• Healthy Relationships: Interactive sessions for middle school, high school and college-age students that provide tailored presentations and discussions about how to recognize and respond to abuse, dating violence, healthy relationships, bullying and social media. They learn about consent, bystander intervention, and dating abuse. Topics include healthy relationships, dating violence, warning signs of abuse, bullying, college dating, social media, consent, and how to find help.
  • Community Workshops: Through periodic community events focused on healthy relationships and timely topics, we help equip adults– as parents, coaches, teachers, relatives and neighbors – with the right information and strategies to help the teens in their lives thrive in safe and healthy romantic relationships.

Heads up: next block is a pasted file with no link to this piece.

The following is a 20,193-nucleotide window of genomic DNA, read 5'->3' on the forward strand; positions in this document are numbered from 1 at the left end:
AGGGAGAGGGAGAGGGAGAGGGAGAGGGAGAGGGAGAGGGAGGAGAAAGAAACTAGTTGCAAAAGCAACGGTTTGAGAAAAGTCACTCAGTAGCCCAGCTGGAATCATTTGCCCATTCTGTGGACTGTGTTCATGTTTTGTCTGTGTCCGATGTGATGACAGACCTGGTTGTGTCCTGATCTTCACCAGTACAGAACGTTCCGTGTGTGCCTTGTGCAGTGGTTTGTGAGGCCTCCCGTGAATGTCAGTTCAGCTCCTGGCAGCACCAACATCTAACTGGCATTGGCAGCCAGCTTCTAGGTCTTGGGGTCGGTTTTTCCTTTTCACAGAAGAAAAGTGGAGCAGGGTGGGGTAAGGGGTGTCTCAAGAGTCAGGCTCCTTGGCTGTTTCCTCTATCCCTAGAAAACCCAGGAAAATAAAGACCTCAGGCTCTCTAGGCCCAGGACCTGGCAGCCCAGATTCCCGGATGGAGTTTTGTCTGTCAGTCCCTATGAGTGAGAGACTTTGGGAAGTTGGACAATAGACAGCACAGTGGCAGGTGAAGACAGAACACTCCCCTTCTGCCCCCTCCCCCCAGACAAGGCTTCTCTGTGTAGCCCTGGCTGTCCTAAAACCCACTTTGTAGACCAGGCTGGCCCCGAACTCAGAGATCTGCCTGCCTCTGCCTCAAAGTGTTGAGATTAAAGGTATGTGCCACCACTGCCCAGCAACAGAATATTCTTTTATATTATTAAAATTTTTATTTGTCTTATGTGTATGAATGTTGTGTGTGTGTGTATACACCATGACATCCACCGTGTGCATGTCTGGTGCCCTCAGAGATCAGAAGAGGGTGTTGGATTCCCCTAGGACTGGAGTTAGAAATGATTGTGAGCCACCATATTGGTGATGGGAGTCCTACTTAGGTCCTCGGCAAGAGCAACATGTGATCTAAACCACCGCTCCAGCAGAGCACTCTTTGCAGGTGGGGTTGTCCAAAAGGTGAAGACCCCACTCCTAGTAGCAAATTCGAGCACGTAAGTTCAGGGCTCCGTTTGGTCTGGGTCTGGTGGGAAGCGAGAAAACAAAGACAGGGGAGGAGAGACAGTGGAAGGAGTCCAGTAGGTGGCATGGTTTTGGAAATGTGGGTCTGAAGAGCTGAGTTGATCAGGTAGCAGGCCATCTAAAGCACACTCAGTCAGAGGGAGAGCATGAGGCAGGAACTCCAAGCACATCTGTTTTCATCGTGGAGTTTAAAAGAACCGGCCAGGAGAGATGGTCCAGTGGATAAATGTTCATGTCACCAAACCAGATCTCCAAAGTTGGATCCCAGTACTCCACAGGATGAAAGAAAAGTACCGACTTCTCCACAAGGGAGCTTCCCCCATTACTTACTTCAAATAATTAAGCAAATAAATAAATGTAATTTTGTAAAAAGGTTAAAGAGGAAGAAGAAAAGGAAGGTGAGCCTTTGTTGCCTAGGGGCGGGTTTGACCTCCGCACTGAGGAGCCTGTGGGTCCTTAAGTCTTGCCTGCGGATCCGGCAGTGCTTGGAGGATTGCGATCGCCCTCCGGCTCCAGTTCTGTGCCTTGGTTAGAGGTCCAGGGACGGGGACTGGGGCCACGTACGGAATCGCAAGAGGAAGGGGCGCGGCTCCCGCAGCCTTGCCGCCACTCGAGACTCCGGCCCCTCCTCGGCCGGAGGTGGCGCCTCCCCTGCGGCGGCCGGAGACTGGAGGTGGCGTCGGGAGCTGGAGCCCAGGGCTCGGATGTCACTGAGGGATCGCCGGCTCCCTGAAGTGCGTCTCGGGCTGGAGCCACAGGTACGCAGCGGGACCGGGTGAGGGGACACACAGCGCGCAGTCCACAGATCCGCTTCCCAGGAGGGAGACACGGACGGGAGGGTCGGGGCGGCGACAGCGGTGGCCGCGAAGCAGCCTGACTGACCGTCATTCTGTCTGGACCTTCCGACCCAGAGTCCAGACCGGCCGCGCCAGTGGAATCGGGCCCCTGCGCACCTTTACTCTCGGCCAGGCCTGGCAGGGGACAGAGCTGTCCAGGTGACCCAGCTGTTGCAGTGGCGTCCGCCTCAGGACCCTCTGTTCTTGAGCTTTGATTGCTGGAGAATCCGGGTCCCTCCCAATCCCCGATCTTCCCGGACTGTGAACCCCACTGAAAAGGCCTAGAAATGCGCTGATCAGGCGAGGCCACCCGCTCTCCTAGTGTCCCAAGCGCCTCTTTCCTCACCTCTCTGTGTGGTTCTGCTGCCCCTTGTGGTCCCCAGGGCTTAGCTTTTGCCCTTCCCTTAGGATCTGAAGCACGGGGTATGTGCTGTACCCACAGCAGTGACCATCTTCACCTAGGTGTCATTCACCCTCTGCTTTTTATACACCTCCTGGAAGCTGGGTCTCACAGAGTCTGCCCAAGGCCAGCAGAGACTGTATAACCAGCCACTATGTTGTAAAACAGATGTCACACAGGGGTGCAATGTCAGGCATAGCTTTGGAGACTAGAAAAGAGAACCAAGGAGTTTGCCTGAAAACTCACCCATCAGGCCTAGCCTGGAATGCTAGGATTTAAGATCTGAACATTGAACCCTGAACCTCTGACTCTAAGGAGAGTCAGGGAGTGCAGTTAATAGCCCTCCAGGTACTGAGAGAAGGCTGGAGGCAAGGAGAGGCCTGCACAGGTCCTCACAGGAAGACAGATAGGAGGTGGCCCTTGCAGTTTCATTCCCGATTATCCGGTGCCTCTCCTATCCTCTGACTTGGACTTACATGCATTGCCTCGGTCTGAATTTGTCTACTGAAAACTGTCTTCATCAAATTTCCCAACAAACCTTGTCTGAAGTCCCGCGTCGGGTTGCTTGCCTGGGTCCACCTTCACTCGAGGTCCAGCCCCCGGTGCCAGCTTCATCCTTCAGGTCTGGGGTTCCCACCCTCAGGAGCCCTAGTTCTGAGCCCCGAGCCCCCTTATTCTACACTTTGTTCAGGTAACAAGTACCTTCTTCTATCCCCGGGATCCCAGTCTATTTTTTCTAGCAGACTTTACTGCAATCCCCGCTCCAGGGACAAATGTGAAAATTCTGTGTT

More Prevention Education »

As a program of The Associated: Jewish Community Federation of Baltimore, CHANA understands the needs of the Jewish community across all denominations.

10 Warning Signs


Some signs of teen violence and abuse are more obvious than others. Here are questions to ask yourself or ask someone you care about:

Does someone ever:

  1. Hurt you by constantly putting you down?
  2. Tell you how to dress or act all the time?
  3. Pressure you to do things that make you uncomfortable?
  4. Call/email/text/message you every few minutes to “check up”?
  5. Check your computer or cell phone?
  6. Prevent you from connecting with family and friends?
  7. Show extreme jealousy?
  8. Have an explosive temper?
  9. Threaten others or self if you don’t do what he or she wants?
  10. Have mood swings?

Abuse is Never Okay